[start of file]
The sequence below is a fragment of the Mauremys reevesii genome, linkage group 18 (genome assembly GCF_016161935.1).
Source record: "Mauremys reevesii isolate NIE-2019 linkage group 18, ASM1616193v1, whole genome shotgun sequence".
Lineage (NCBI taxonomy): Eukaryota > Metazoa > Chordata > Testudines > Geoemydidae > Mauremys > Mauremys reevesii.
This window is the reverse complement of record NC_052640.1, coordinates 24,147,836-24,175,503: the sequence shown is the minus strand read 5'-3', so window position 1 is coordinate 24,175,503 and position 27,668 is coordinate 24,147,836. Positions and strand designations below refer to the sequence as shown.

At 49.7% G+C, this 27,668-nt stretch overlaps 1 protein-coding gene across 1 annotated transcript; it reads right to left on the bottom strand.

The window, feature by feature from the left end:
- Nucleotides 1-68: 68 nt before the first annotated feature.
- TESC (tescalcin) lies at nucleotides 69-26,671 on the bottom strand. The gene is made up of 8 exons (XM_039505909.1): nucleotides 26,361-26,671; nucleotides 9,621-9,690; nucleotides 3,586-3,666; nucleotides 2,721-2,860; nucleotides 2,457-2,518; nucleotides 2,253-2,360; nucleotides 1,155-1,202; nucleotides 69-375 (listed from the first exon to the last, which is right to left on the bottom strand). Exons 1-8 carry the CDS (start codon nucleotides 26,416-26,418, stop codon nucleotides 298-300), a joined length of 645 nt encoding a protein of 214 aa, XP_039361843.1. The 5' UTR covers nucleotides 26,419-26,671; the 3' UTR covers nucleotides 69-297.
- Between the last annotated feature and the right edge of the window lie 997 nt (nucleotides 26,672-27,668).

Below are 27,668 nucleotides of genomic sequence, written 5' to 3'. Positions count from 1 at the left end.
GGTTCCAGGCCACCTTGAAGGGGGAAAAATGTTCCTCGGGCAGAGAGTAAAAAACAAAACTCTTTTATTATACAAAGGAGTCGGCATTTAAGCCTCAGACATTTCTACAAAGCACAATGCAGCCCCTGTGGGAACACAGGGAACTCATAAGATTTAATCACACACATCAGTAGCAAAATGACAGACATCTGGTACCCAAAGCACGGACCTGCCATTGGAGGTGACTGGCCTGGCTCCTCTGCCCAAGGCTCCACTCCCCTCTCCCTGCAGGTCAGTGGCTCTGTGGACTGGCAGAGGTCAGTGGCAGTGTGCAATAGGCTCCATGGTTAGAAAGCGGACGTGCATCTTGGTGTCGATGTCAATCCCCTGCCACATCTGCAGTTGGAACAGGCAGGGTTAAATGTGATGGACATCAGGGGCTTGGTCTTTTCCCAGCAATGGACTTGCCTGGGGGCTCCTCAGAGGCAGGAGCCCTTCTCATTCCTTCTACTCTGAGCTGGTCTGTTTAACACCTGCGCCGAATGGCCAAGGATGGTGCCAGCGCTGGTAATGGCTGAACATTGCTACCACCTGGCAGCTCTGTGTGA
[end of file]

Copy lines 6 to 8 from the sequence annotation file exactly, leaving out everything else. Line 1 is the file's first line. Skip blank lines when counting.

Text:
The window, feature by feature from the left end:
- Nucleotides 1-68: 68 nt before the first annotated feature.
- TESC (tescalcin) lies at nucleotides 69-26,671 on the bottom strand. The gene is made up of 8 exons (XM_039505909.1): nucleotides 26,361-26,671; nucleotides 9,621-9,690; nucleotides 3,586-3,666; nucleotides 2,721-2,860; nucleotides 2,457-2,518; nucleotides 2,253-2,360; nucleotides 1,155-1,202; nucleotides 69-375 (listed from the first exon to the last, which is right to left on the bottom strand). Exons 1-8 carry the CDS (start codon nucleotides 26,416-26,418, stop codon nucleotides 298-300), a joined length of 645 nt encoding a protein of 214 aa, XP_039361843.1. The 5' UTR covers nucleotides 26,419-26,671; the 3' UTR covers nucleotides 69-297.